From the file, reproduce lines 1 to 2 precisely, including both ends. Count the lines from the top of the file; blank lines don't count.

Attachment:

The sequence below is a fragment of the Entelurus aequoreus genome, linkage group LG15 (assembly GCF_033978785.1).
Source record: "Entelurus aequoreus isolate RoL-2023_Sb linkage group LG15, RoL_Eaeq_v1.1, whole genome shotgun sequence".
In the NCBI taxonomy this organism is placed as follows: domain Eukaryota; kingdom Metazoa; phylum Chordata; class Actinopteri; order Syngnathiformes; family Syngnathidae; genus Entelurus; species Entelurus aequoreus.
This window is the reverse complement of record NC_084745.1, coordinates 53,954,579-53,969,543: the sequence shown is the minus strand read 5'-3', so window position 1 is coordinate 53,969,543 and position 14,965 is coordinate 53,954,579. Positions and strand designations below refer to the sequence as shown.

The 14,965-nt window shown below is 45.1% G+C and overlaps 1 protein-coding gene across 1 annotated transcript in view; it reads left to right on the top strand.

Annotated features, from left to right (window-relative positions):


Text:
The sequence below is a fragment of the Entelurus aequoreus genome, linkage group LG15 (assembly GCF_033978785.1).
Source record: "Entelurus aequoreus isolate RoL-2023_Sb linkage group LG15, RoL_Eaeq_v1.1, whole genome shotgun sequence".